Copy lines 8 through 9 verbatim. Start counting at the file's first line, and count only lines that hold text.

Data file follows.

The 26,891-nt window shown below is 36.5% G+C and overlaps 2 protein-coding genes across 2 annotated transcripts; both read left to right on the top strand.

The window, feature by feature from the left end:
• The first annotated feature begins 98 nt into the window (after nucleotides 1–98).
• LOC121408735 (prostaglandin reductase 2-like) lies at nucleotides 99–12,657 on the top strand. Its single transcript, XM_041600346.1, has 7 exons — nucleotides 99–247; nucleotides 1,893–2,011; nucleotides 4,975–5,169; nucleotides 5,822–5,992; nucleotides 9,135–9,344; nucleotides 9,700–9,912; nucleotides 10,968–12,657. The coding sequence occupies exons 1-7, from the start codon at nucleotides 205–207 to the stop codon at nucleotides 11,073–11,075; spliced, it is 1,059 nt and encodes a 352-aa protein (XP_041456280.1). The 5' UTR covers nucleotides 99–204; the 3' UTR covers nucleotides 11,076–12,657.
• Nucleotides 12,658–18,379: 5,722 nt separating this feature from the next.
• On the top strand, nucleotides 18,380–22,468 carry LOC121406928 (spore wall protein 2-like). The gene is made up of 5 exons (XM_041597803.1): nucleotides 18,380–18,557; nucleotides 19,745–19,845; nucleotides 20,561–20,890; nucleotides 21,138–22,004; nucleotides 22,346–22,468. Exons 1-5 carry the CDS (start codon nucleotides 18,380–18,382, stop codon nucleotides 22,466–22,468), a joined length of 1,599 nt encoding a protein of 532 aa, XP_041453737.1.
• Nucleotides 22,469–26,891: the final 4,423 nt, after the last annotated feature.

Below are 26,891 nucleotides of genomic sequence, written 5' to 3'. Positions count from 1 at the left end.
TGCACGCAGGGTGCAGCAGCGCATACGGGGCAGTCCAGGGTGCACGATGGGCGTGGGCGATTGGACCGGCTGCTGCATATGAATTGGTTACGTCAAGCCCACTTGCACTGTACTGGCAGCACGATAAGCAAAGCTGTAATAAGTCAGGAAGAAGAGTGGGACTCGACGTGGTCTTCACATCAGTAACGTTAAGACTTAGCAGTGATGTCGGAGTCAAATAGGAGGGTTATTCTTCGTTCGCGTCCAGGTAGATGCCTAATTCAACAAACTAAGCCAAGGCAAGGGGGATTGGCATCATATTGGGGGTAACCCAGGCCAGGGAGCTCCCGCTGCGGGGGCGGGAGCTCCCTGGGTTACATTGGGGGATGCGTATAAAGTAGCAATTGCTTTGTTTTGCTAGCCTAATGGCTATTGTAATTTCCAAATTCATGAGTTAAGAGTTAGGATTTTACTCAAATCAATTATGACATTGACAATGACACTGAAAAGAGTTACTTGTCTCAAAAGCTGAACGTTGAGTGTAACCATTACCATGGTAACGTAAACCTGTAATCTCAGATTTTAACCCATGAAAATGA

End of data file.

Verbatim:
Below are 26,891 nucleotides of genomic sequence, written 5' to 3'. Positions count from 1 at the left end.
TGCACGCAGGGTGCAGCAGCGCATACGGGGCAGTCCAGGGTGCACGATGGGCGTGGGCGATTGGACCGGCTGCTGCATATGAATTGGTTACGTCAAGCCCACTTGCACTGTACTGGCAGCACGATAAGCAAAGCTGTAATAAGTCAGGAAGAAGAGTGGGACTCGACGTGGTCTTCACATCAGTAACGTTAAGACTTAGCAGTGATGTCGGAGTCAAATAGGAGGGTTATTCTTCGTTCGCGTCCAGGTAGATGCCTAATTCAACAAACTAAGCCAAGGCAAGGGGGATTGGCATCATATTGGGGGTAACCCAGGCCAGGGAGCTCCCGCTGCGGGGGCGGGAGCTCCCTGGGTTACATTGGGGGATGCGTATAAAGTAGCAATTGCTTTGTTTTGCTAGCCTAATGGCTATTGTAATTTCCAAATTCATGAGTTAAGAGTTAGGATTTTACTCAAATCAATTATGACATTGACAATGACACTGAAAAGAGTTACTTGTCTCAAAAGCTGAACGTTGAGTGTAACCATTACCATGGTAACGTAAACCTGTAATCTCAGATTTTAACCCATGAAAATGA